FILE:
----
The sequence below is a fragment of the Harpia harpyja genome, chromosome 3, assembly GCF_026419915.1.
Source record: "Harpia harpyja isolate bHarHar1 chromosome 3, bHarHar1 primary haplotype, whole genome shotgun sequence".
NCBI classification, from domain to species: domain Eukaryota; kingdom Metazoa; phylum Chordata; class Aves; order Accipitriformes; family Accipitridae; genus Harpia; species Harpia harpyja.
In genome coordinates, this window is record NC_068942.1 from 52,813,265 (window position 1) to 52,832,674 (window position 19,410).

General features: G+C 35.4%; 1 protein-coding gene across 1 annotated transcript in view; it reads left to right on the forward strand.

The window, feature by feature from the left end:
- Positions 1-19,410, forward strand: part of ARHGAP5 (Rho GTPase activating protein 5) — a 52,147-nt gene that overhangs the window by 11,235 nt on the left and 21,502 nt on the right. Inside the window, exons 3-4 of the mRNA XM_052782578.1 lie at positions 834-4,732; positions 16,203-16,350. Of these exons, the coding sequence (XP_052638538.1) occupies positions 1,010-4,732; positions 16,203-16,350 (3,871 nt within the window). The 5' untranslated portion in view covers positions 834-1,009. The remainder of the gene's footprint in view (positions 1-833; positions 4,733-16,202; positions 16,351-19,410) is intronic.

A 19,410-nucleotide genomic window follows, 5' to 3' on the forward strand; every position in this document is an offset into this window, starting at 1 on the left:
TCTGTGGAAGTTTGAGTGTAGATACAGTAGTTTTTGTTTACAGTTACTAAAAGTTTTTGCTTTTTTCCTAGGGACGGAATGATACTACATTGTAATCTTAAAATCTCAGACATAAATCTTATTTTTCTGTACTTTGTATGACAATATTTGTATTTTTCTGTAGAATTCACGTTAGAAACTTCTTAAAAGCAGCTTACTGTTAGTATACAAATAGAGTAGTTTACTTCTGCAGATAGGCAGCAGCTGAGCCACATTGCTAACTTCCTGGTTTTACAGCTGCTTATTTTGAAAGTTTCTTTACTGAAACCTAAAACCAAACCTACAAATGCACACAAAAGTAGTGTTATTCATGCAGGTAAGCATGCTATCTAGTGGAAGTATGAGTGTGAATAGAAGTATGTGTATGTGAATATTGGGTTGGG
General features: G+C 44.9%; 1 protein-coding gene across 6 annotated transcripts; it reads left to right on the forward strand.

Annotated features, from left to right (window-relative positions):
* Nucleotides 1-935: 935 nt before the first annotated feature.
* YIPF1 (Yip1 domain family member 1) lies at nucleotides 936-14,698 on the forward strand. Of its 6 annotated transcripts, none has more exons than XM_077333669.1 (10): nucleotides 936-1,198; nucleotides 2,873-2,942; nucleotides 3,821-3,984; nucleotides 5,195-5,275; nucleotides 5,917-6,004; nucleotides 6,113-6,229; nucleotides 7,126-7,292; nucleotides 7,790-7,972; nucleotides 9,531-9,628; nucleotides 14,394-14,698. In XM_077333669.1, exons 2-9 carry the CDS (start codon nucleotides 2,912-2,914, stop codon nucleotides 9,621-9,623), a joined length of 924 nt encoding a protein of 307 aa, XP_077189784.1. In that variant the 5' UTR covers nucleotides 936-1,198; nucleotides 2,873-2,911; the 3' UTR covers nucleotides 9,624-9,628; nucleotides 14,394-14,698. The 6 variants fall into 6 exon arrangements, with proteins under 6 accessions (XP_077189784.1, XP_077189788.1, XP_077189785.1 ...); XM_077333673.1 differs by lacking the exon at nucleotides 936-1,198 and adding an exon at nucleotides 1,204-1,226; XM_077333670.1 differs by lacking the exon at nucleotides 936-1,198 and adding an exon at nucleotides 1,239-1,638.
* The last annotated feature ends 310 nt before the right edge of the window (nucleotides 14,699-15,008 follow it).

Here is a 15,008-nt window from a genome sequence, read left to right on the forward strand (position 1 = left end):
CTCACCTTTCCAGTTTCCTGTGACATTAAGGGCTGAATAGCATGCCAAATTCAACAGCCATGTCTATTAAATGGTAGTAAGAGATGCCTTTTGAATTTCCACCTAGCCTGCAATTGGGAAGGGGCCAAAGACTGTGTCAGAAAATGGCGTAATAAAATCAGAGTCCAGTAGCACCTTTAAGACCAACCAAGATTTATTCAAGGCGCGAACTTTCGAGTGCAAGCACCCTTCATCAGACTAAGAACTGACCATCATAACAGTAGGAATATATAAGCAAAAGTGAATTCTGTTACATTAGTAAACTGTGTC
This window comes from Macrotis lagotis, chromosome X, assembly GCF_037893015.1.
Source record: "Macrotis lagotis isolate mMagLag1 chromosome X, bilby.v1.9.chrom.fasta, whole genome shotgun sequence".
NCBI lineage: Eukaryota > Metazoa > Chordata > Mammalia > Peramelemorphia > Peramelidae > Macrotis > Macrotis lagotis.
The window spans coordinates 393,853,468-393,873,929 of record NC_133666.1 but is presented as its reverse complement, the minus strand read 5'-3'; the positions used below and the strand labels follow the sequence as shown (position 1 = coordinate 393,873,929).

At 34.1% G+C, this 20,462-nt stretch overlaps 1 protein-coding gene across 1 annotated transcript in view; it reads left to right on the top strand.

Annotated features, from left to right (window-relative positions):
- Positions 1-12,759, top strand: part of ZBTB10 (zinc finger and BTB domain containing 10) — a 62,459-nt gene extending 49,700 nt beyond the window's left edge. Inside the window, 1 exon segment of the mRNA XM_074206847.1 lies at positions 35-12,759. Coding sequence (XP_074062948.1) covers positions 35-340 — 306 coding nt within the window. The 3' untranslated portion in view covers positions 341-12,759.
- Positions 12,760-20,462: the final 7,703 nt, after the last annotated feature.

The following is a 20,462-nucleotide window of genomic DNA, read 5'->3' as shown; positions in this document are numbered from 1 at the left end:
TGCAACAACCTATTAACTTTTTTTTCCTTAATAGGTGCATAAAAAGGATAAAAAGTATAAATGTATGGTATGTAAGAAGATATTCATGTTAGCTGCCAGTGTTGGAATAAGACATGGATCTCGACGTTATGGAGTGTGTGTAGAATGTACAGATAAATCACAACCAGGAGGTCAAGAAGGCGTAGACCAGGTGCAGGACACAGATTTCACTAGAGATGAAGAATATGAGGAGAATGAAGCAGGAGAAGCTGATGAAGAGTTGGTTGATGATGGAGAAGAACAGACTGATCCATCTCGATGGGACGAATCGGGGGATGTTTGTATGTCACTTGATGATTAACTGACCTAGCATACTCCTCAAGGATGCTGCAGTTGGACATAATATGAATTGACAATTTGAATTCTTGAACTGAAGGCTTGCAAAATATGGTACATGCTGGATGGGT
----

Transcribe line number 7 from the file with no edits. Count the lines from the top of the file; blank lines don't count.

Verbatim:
- Positions 1-19,410, forward strand: part of ARHGAP5 (Rho GTPase activating protein 5) — a 52,147-nt gene that overhangs the window by 11,235 nt on the left and 21,502 nt on the right. Inside the window, exons 3-4 of the mRNA XM_052782578.1 lie at positions 834-4,732; positions 16,203-16,350. Of these exons, the coding sequence (XP_052638538.1) occupies positions 1,010-4,732; positions 16,203-16,350 (3,871 nt within the window). The 5' untranslated portion in view covers positions 834-1,009. The remainder of the gene's footprint in view (positions 1-833; positions 4,733-16,202; positions 16,351-19,410) is intronic.